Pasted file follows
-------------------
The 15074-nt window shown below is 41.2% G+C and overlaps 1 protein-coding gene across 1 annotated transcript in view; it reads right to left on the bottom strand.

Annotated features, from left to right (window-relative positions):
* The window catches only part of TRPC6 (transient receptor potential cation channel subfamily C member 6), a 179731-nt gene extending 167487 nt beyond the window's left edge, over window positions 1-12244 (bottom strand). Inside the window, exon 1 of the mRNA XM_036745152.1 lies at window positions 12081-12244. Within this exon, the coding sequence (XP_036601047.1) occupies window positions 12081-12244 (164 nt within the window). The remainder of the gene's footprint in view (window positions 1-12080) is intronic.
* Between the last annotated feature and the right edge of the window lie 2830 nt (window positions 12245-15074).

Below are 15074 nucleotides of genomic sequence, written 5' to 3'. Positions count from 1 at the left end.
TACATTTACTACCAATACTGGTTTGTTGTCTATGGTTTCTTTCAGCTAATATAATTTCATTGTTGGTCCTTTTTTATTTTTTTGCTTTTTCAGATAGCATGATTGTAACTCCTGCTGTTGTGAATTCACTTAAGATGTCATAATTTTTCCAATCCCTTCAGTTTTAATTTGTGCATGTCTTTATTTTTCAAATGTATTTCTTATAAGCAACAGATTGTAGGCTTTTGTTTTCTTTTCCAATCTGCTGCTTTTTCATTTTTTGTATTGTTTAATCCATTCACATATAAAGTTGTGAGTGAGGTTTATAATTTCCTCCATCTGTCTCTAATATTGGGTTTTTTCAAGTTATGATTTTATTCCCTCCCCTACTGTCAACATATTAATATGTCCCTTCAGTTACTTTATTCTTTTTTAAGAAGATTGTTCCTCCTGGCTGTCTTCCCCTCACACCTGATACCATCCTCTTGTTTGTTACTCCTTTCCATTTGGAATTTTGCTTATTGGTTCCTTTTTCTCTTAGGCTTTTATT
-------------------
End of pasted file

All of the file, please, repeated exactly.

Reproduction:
The 15074-nt window shown below is 41.2% G+C and overlaps 1 protein-coding gene across 1 annotated transcript in view; it reads right to left on the bottom strand.

Annotated features, from left to right (window-relative positions):
* The window catches only part of TRPC6 (transient receptor potential cation channel subfamily C member 6), a 179731-nt gene extending 167487 nt beyond the window's left edge, over window positions 1-12244 (bottom strand). Inside the window, exon 1 of the mRNA XM_036745152.1 lies at window positions 12081-12244. Within this exon, the coding sequence (XP_036601047.1) occupies window positions 12081-12244 (164 nt within the window). The remainder of the gene's footprint in view (window positions 1-12080) is intronic.
* Between the last annotated feature and the right edge of the window lie 2830 nt (window positions 12245-15074).

Below are 15074 nucleotides of genomic sequence, written 5' to 3'. Positions count from 1 at the left end.
TACATTTACTACCAATACTGGTTTGTTGTCTATGGTTTCTTTCAGCTAATATAATTTCATTGTTGGTCCTTTTTTATTTTTTTGCTTTTTCAGATAGCATGATTGTAACTCCTGCTGTTGTGAATTCACTTAAGATGTCATAATTTTTCCAATCCCTTCAGTTTTAATTTGTGCATGTCTTTATTTTTCAAATGTATTTCTTATAAGCAACAGATTGTAGGCTTTTGTTTTCTTTTCCAATCTGCTGCTTTTTCATTTTTTGTATTGTTTAATCCATTCACATATAAAGTTGTGAGTGAGGTTTATAATTTCCTCCATCTGTCTCTAATATTGGGTTTTTTCAAGTTATGATTTTATTCCCTCCCCTACTGTCAACATATTAATATGTCCCTTCAGTTACTTTATTCTTTTTTAAGAAGATTGTTCCTCCTGGCTGTCTTCCCCTCACACCTGATACCATCCTCTTGTTTGTTACTCCTTTCCATTTGGAATTTTGCTTATTGGTTCCTTTTTCTCTTAGGCTTTTATT